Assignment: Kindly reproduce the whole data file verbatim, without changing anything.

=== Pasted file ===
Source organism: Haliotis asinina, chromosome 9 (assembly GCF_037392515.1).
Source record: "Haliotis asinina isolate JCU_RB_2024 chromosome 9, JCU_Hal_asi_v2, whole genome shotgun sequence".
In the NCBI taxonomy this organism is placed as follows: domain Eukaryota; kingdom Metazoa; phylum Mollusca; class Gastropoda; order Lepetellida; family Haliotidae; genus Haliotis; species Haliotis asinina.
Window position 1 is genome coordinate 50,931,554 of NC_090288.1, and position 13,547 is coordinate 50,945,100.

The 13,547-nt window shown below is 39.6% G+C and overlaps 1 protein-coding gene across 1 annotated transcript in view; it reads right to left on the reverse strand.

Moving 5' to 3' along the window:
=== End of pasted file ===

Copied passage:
Source organism: Haliotis asinina, chromosome 9 (assembly GCF_037392515.1).
Source record: "Haliotis asinina isolate JCU_RB_2024 chromosome 9, JCU_Hal_asi_v2, whole genome shotgun sequence".
In the NCBI taxonomy this organism is placed as follows: domain Eukaryota; kingdom Metazoa; phylum Mollusca; class Gastropoda; order Lepetellida; family Haliotidae; genus Haliotis; species Haliotis asinina.
Window position 1 is genome coordinate 50,931,554 of NC_090288.1, and position 13,547 is coordinate 50,945,100.

The 13,547-nt window shown below is 39.6% G+C and overlaps 1 protein-coding gene across 1 annotated transcript in view; it reads right to left on the reverse strand.

Moving 5' to 3' along the window: